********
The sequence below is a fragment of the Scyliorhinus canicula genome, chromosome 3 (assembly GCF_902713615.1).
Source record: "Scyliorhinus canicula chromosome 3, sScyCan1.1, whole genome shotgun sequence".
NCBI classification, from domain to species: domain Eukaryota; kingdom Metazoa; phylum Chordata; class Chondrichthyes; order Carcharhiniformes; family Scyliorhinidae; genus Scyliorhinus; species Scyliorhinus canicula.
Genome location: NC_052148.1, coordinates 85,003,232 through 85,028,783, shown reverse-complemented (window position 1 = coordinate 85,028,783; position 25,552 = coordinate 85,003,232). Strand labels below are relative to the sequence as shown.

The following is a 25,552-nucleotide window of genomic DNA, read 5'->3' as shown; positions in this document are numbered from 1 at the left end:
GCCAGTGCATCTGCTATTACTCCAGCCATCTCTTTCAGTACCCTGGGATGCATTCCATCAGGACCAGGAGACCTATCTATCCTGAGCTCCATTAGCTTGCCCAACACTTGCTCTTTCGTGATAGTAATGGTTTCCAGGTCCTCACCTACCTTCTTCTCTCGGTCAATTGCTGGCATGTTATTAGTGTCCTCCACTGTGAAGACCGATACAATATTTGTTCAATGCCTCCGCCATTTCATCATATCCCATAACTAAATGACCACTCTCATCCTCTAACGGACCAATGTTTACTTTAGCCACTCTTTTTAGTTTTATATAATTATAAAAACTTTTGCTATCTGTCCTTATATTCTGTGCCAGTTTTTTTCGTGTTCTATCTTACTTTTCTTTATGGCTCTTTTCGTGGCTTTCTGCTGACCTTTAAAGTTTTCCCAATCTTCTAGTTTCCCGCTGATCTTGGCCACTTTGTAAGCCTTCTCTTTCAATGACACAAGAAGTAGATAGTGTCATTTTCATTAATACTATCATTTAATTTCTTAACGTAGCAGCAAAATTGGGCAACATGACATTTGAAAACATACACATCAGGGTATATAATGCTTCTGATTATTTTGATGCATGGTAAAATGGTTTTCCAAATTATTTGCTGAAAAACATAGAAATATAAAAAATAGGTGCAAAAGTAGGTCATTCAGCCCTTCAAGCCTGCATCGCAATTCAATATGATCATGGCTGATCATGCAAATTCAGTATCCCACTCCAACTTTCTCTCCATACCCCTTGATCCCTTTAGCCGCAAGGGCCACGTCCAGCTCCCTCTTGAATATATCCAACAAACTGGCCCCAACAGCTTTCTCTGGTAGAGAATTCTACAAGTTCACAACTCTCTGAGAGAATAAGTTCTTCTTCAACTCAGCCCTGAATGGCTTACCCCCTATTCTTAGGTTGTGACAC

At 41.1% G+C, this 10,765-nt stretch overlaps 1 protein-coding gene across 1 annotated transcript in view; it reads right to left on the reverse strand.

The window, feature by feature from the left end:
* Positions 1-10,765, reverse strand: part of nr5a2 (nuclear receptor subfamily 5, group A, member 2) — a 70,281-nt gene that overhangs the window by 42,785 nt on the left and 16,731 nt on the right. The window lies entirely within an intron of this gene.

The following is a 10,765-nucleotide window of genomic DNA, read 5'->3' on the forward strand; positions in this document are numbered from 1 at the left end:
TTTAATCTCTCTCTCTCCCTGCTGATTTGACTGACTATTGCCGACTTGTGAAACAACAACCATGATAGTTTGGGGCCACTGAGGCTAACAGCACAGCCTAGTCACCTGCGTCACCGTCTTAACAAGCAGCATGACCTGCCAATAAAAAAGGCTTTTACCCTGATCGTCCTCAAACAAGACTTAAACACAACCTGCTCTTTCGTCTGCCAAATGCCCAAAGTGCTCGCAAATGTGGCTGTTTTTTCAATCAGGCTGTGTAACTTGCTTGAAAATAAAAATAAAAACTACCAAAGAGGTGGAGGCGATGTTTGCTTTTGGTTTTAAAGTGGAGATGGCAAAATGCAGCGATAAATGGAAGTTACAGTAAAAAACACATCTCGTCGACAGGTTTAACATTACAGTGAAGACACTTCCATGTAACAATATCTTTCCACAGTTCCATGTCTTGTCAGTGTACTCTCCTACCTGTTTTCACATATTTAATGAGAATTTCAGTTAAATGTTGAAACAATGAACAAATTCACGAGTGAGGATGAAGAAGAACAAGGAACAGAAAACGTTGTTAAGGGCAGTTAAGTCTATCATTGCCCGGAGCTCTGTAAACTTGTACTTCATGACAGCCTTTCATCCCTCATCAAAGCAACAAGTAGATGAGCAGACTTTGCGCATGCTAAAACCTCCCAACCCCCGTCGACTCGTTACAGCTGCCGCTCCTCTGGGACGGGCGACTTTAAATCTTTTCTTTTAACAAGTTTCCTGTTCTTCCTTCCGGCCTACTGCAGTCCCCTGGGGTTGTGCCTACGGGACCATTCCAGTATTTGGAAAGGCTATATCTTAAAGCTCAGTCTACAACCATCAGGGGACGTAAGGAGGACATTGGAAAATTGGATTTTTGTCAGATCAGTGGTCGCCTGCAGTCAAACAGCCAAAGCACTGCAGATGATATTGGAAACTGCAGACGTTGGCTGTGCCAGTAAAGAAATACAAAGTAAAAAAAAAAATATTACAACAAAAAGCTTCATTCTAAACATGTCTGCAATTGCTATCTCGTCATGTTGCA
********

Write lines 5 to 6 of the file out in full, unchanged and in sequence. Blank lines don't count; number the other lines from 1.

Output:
The following is a 25,552-nucleotide window of genomic DNA, read 5'->3' as shown; positions in this document are numbered from 1 at the left end:
GCCAGTGCATCTGCTATTACTCCAGCCATCTCTTTCAGTACCCTGGGATGCATTCCATCAGGACCAGGAGACCTATCTATCCTGAGCTCCATTAGCTTGCCCAACACTTGCTCTTTCGTGATAGTAATGGTTTCCAGGTCCTCACCTACCTTCTTCTCTCGGTCAATTGCTGGCATGTTATTAGTGTCCTCCACTGTGAAGACCGATACAATATTTGTTCAATGCCTCCGCCATTTCATCATATCCCATAACTAAATGACCACTCTCATCCTCTAACGGACCAATGTTTACTTTAGCCACTCTTTTTAGTTTTATATAATTATAAAAACTTTTGCTATCTGTCCTTATATTCTGTGCCAGTTTTTTTCGTGTTCTATCTTACTTTTCTTTATGGCTCTTTTCGTGGCTTTCTGCTGACCTTTAAAGTTTTCCCAATCTTCTAGTTTCCCGCTGATCTTGGCCACTTTGTAAGCCTTCTCTTTCAATGACACAAGAAGTAGATAGTGTCATTTTCATTAATACTATCATTTAATTTCTTAACGTAGCAGCAAAATTGGGCAACATGACATTTGAAAACATACACATCAGGGTATATAATGCTTCTGATTATTTTGATGCATGGTAAAATGGTTTTCCAAATTATTTGCTGAAAAACATAGAAATATAAAAAATAGGTGCAAAAGTAGGTCATTCAGCCCTTCAAGCCTGCATCGCAATTCAATATGATCATGGCTGATCATGCAAATTCAGTATCCCACTCCAACTTTCTCTCCATACCCCTTGATCCCTTTAGCCGCAAGGGCCACGTCCAGCTCCCTCTTGAATATATCCAACAAACTGGCCCCAACAGCTTTCTCTGGTAGAGAATTCTACAAGTTCACAACTCTCTGAGAGAATAAGTTCTTCTTCAACTCAGCCCTGAATGGCTTACCCCCTATTCTTAGGTTGTGACAC